## Wednesday, March 1, 2017

In this post I will be going through the techniques I use to create a name ring in Mathematica. Here is a ring I designed that is an ambigram of the name Sara.

Click below to interact with a 3D rendering of the ring.

Since I have never met a meta I didn't like, let's walk through the design of a new ring that says Ring.

## Step One: Create a sketch

Create a drawing of the word with an eye toward its style and making sure that the letters have a natural way that they can be connected. After doing a dozen sketches, I settled on this draft to guide me:

I made sure that the sketch has two disjoint paths from the beginning of the word to the end of the word so that the ring is stronger when it is printed.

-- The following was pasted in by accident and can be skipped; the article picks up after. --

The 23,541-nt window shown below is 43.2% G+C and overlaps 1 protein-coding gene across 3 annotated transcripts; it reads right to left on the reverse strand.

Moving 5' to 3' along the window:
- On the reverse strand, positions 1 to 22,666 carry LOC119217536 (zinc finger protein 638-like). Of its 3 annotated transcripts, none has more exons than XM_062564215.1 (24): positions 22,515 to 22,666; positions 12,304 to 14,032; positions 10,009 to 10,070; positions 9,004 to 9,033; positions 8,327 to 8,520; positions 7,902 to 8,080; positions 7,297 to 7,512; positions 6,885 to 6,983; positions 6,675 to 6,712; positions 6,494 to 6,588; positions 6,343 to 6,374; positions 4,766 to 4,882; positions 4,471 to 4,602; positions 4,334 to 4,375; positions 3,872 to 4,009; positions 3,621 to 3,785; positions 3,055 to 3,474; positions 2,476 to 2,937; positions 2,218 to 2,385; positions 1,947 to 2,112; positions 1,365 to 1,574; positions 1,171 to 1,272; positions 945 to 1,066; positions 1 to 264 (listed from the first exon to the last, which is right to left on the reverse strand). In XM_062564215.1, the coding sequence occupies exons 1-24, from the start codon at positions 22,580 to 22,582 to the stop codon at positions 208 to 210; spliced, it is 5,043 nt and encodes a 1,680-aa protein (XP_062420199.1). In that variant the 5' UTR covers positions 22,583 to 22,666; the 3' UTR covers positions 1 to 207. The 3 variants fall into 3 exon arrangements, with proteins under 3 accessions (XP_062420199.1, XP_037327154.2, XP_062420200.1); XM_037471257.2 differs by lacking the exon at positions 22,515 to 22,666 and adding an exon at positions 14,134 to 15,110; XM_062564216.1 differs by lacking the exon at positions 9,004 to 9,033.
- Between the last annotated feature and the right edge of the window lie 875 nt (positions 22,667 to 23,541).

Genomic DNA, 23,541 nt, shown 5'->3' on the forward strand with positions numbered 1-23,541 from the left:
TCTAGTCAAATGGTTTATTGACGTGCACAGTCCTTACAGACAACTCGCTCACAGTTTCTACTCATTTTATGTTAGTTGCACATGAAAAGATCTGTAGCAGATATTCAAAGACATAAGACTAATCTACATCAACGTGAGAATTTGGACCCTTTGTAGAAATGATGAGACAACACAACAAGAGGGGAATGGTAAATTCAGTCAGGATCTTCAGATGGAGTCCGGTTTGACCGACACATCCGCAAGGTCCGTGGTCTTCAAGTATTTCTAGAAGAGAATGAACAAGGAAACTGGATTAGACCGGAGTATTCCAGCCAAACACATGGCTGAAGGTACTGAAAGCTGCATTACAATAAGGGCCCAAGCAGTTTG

## Step Two: Transfer into Mathematica

Our next goal is to convert the drawing into a two-dimensional Graphics object in Mathematica. The relevant Mathematica commands for this are BSplineFunction, BezierFunction, and Interpolation, which take as input a set of points and give a smooth function that follows those points as output. I've created BezierFunctions manually a couple of times which was a painstaking process because the curve does not pass through the chosen points, so this time I figured that I would try to streamline the choosing and adjusting of points. When researching how to do this, I found a thread about extruding along a path on StackExchange, which led me to a comment by J.M. and a link in Mathematica's Documentation Center about how to create a BSplineCurve that touches the control points. I wrote a function to do this automatically, which I called SplineIt.